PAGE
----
El Times del Londres comenta:
"... Experts believe research such as Taylor’s may help overturn false assumptions that sex for the purposes of reproduction is the form closest to nature.
Petra Boynton, a relationship counsellor and health lecturer at University College, London, found the study “refreshing”.
“So much evolutionary theory promotes the idea that humans, particularly women, are preprogrammed for monogamy, but that is often simply overlaying science on a preexisting view of society,” she said.
Taylor, whose research is published by Haworth Press in the Handbook of the Evolution of Human Sexuality, says the human attitude to sex arose from the complex interaction of physical and mental development. By comparison with modern humans, who appeared about 300,000-100,000 years ago, apes have tiny male genitals, no female breasts and are hairy. But they are easily able to distinguish the sexes because males can weigh up to three times as much as females.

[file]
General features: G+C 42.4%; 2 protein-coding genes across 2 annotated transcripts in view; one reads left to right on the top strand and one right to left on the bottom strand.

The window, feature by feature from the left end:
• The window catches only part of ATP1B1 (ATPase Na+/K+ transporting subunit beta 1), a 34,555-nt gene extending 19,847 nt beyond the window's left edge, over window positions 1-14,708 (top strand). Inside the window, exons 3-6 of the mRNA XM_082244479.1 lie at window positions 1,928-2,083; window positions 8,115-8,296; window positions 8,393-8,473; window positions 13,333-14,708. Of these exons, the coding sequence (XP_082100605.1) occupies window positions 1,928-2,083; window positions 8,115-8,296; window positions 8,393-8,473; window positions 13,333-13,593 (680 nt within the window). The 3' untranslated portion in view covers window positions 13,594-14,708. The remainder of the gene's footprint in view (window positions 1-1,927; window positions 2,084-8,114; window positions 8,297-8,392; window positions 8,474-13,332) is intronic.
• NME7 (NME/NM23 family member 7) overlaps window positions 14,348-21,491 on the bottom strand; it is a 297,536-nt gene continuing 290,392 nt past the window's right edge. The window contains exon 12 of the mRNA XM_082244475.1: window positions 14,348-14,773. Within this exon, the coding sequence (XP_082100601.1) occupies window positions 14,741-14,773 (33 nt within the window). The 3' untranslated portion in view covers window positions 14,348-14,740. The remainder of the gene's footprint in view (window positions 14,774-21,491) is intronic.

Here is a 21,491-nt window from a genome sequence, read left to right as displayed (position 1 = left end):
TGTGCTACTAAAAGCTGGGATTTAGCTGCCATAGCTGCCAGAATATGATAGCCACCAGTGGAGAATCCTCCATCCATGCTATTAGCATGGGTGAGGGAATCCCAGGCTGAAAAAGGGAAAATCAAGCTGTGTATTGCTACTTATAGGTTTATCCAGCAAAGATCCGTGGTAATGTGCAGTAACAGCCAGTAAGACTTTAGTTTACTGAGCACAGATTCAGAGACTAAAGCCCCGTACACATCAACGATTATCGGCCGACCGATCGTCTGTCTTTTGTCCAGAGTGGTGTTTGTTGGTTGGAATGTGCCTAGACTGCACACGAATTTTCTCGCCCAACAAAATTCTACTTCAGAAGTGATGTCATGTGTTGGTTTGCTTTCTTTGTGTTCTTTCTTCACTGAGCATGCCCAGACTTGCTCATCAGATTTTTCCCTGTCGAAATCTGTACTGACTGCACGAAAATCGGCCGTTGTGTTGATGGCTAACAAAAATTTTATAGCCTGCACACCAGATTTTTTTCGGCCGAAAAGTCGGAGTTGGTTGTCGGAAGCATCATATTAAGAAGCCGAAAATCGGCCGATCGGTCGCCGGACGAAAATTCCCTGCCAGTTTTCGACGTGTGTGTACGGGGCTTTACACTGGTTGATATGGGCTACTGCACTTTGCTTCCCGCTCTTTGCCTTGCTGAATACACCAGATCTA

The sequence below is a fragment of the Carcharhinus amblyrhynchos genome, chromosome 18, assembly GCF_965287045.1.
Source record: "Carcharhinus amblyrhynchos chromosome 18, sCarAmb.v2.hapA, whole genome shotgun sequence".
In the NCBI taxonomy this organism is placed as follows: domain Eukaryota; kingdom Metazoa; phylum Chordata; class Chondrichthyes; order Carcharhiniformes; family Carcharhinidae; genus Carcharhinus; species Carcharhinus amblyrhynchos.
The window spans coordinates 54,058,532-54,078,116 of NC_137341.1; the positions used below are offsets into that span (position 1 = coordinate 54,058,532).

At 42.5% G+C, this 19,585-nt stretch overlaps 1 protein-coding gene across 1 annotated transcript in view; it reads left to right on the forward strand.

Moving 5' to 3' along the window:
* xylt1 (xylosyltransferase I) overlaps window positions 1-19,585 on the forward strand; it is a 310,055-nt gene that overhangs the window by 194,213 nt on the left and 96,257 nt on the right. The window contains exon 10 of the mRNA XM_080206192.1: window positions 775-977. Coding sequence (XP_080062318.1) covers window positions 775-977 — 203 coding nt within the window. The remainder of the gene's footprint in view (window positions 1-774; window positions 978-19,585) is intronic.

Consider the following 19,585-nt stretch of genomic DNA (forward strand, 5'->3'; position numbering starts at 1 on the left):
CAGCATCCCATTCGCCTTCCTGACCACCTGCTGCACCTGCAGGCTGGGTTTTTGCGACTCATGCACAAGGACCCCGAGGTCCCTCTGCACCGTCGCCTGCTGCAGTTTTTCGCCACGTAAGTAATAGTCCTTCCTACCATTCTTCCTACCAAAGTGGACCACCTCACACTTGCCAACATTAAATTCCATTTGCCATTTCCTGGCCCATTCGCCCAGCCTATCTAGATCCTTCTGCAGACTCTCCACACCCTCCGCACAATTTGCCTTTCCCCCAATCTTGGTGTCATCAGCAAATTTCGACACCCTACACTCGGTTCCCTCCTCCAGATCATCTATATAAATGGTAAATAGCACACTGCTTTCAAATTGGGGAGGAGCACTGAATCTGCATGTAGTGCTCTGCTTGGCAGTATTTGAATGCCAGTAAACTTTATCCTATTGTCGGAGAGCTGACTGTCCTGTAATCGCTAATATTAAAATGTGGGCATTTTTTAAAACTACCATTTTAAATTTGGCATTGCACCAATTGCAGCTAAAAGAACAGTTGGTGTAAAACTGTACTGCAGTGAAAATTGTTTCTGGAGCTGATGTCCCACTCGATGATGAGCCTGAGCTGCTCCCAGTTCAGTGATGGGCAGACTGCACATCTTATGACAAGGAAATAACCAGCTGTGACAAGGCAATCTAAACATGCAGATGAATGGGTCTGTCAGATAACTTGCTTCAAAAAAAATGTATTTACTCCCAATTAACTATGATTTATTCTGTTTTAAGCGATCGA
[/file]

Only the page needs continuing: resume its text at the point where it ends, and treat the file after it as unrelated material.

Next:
Humans, by contrast, are far less easy to distinguish by size. Taylor says that prominent male genitals and female breasts developed to aid recognition of the opposite sex in creatures of similar size and shape. The similarity in size, combined with the ease of face-to-face sex, allowed intercourse to become a vital part of social interaction, communication and inventiveness..."